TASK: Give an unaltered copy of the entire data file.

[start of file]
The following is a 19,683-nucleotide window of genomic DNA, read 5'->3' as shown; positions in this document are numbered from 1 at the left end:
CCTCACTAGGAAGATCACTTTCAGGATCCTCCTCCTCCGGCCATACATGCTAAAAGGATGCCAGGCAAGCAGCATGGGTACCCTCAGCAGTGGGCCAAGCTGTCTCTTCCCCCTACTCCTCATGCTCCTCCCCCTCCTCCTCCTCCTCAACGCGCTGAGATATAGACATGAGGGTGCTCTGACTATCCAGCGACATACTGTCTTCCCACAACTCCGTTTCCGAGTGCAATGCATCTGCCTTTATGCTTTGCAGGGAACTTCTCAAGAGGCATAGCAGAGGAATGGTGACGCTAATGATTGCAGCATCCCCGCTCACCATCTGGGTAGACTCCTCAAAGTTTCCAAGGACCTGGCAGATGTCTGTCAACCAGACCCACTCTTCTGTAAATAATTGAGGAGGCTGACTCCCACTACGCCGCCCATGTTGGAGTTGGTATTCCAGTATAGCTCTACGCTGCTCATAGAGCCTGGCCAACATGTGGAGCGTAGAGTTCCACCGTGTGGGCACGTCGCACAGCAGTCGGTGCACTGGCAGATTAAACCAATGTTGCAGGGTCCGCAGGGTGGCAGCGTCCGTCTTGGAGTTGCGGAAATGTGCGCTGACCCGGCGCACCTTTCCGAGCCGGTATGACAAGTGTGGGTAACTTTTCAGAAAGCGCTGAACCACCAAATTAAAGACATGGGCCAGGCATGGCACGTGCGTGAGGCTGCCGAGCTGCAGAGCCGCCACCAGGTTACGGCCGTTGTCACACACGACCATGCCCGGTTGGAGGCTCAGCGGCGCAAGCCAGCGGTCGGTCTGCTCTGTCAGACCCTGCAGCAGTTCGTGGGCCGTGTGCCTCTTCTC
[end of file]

The following is a 19,683-nucleotide window of genomic DNA, read 5'->3' as shown; positions in this document are numbered from 1 at the left end:
CCTCACTAGGAAGATCACTTTCAGGATCCTCCTCCTCCGGCCATACATGCTAAAAGGATGCCAGGCAAGCAGCATGGGTACCCTCAGCAGTGGGCCAAGCTGTCTCTTCCCCCTACTCCTCATGCTCCTCCCCCTCCTCCTCCTCCTCAACGCGCTGAGATATAGACATGAGGGTGCTCTGACTATCCAGCGACATACTGTCTTCCCACAACTCCGTTTCCGAGTGCAATGCATCTGCCTTTATGCTTTGCAGGGAACTTCTCAAGAGGCATAGCAGAGGAATGGTGACGCTAATGATTGCAGCATCCCCGCTCACCATCTGGGTAGACTCCTCAAAGTTTCCAAGGACCTGGCAGATGTCTGTCAACCAGACCCACTCTTCTGTAAATAATTGAGGAGGCTGACTCCCACTACGCCGCCCATGTTGGAGTTGGTATTCCAGTATAGCTCTACGCTGCTCATAGAGCCTGGCCAACATGTGGAGCGTAGAGTTCCACCGTGTGGGCACGTCGCACAGCAGTCGGTGCACTGGCAGATTAAACCAATGTTGCAGGGTCCGCAGGGTGGCAGCGTCCGTCTTGGAGTTGCGGAAATGTGCGCTGACCCGGCGCACCTTTCCGAGCCGGTATGACAAGTGTGGGTAACTTTTCAGAAAGCGCTGAACCACCAAATTAAAGACATGGGCCAGGCATGGCACGTGCGTGAGGCTGCCGAGCTGCAGAGCCGCCACCAGGTTACGGCCGTTGTCACACACGACCATGCCCGGTTGGAGGCTCAGCGGCGCAAGCCAGCGGTCGGTCTGCTCTGTCAGACCCTGCAGCAGTTCGTGGGCCGTGTGCCTCTTCTC